Arua is town in the West Nile region of Uganda. Its name comes from the word ‘Aru’ in the local Lugbara language, which means ‘little prison’, on account of the prison built by the colonialist .
Arua was under Belgian rule as part of the Congo Free state until 1914, when the British took control. The locals who resisted the move were imprisoned by the British, giving the town its name. The design of the town was planned by the first district commissioner of the West Nile, Arthur Evelyn Weatherhead. The town has a distinct grid style layout, and several colonial era buildings still stand, such as the town library. The missionaries followed shortly after, with the Catholics and Protestants building cathedrals in the town.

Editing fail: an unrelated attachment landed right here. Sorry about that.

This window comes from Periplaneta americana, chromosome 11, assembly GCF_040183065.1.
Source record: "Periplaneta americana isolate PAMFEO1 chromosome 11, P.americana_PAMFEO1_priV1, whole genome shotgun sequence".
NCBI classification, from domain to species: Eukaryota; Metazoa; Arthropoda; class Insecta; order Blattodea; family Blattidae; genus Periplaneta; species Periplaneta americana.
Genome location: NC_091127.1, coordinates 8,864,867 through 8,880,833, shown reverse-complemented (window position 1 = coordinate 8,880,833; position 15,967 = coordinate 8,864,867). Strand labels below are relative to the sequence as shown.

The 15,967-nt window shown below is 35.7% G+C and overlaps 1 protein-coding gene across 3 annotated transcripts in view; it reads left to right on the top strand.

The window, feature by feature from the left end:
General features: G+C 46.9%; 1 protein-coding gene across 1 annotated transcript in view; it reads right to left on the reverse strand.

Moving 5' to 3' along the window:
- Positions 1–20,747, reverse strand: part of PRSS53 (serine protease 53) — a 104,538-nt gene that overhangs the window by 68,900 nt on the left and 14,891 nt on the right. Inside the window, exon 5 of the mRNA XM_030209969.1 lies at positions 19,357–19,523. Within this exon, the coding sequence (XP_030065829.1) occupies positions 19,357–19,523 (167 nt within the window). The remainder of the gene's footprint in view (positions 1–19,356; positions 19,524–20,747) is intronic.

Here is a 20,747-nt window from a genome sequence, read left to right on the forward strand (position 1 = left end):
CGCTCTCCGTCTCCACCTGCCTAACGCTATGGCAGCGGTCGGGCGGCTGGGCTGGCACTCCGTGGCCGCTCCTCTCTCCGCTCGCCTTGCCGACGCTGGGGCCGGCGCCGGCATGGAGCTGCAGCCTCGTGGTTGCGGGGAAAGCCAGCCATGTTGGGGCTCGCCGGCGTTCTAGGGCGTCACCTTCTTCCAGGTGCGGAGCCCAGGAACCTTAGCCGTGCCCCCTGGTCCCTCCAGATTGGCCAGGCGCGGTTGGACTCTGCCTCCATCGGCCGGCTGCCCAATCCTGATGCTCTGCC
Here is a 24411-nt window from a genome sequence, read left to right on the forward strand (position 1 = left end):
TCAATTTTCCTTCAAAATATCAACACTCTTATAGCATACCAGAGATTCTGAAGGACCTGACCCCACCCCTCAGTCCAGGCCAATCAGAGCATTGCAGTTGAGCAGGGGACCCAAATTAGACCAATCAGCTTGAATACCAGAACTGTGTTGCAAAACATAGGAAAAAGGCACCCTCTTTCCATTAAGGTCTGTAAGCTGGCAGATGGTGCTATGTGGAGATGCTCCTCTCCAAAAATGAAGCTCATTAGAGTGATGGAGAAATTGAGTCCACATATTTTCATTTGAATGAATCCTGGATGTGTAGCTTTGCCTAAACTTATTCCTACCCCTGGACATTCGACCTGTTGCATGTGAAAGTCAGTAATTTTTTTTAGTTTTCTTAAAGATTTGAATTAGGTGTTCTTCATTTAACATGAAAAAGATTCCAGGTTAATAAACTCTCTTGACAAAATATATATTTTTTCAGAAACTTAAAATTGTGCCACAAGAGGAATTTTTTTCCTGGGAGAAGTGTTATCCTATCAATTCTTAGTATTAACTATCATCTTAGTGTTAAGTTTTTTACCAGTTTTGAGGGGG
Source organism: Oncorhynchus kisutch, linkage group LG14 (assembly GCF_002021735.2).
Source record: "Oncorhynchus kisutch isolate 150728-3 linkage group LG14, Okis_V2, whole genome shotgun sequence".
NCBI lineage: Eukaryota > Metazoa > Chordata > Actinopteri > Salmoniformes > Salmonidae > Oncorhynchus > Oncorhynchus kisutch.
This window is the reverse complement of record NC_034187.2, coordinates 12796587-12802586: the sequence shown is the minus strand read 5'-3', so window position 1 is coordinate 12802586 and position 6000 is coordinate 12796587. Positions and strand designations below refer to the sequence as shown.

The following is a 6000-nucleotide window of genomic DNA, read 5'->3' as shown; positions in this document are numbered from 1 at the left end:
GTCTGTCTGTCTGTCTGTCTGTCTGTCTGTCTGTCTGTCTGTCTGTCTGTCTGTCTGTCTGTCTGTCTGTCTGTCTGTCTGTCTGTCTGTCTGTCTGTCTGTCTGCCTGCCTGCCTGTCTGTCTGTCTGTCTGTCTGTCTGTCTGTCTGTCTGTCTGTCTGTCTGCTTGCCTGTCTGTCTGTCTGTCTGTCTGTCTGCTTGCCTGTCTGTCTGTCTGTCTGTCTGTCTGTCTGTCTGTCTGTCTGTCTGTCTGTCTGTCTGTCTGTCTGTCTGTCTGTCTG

The largest town in West Nile, Arua is only 10 miles from the Congolese border. Arua is accessible to the rest of Uganda by only one road, from Pakwach. The river Nile cuts off the rest of the West Nile region.
There are four main ethnic groups in the West Nile – the Lugbara, Alur, Madi and Kakwa. When the boarders of modern day Congo, South Sudan and Uganda were drawn up, they portioned the tribes, with the Alur and Lugbara being split with the Congo and the Kakwa and Madi with South Sudan.
Arua gained prominence in recent times, as it is the birthplace of former President Amin, who comes from just outside the town, and whose family still owns land along the airstrip. The area suffered thanks to this association after Amin lost power in 1979.
Visit Arua on our Keepers of the White Nile tour, and learn more about the history of the town voted the second best in Africa.